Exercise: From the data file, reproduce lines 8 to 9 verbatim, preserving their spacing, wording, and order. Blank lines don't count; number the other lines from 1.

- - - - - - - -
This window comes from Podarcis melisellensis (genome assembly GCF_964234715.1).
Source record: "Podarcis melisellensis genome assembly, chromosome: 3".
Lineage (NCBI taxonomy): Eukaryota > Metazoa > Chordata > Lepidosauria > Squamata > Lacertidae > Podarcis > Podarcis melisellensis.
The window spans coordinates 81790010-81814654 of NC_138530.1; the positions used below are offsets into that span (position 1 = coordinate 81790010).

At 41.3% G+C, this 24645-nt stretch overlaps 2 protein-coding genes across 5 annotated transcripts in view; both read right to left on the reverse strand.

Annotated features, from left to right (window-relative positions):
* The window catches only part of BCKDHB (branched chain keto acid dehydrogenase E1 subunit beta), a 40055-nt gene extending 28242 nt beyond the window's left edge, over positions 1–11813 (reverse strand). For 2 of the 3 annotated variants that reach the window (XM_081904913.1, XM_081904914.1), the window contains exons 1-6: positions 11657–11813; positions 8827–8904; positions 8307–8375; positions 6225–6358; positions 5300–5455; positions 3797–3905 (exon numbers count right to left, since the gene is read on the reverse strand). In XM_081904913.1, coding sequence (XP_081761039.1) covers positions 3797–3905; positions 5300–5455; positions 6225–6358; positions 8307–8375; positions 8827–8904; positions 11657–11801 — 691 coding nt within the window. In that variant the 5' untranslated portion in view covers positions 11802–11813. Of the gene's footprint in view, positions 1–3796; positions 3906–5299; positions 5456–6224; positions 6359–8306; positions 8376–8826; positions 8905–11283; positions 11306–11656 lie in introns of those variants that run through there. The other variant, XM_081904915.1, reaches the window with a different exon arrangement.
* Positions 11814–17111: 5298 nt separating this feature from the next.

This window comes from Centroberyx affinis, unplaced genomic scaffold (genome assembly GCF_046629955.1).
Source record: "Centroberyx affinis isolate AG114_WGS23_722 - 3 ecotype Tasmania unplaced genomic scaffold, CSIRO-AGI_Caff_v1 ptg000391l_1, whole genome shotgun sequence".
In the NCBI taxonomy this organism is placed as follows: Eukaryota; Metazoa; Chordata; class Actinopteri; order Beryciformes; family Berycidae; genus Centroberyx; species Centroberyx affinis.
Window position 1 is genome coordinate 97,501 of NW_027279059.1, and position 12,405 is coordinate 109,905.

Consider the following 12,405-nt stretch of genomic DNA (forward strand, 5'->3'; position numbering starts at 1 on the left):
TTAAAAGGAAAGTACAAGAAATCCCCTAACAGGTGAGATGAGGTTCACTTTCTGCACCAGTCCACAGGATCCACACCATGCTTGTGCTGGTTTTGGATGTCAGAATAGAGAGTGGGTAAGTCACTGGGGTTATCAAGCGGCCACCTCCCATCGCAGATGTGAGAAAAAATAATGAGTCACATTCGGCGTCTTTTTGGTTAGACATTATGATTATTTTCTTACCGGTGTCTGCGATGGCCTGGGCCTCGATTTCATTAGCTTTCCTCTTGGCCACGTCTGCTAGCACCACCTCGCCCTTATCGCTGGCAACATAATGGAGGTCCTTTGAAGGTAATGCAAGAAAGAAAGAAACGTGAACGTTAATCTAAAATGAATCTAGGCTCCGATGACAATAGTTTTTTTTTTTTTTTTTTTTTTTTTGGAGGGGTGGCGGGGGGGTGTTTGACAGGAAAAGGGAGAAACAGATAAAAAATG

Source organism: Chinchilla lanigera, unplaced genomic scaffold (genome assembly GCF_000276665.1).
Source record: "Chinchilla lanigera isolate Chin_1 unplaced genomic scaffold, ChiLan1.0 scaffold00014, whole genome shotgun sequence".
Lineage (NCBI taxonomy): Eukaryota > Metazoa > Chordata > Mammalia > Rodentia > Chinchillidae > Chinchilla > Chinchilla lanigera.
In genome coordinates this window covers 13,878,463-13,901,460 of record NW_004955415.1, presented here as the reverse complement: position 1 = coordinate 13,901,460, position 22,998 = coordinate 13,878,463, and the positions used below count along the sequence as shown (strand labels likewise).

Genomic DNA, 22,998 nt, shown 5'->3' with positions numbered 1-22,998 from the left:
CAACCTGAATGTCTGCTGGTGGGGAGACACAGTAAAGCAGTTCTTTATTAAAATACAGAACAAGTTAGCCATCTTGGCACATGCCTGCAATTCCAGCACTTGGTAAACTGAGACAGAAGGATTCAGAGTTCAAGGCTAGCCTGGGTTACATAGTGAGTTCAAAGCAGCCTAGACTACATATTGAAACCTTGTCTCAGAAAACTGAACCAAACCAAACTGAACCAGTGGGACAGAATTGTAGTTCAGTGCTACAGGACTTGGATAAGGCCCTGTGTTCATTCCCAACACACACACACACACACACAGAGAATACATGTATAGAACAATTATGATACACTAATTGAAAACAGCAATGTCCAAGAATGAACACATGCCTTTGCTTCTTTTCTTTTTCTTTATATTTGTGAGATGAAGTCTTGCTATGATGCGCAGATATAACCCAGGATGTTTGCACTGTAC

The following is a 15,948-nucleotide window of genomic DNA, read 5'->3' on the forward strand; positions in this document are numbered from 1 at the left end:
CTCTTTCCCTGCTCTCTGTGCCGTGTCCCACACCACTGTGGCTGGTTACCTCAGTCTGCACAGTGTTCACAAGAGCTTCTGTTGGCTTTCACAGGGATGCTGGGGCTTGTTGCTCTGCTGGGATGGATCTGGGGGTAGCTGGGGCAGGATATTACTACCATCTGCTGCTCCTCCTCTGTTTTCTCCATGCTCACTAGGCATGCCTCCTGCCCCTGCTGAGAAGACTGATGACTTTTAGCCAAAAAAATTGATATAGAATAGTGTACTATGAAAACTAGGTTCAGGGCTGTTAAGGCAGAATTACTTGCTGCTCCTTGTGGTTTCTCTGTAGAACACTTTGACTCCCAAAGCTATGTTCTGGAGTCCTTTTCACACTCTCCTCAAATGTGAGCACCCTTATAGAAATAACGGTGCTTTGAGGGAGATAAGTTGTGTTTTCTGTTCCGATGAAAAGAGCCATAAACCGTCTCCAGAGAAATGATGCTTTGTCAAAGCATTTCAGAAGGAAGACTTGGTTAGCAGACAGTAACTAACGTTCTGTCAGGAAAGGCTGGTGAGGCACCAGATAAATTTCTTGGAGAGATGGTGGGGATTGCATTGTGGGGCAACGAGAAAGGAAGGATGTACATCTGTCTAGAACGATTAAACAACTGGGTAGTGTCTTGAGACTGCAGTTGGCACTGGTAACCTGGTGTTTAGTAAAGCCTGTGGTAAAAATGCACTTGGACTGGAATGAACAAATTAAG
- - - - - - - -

* Positions 11814–17111: 5298 nt separating this feature from the next.

This window comes from Centroberyx affinis, unplaced genomic scaffold (genome assembly GCF_046629955.1).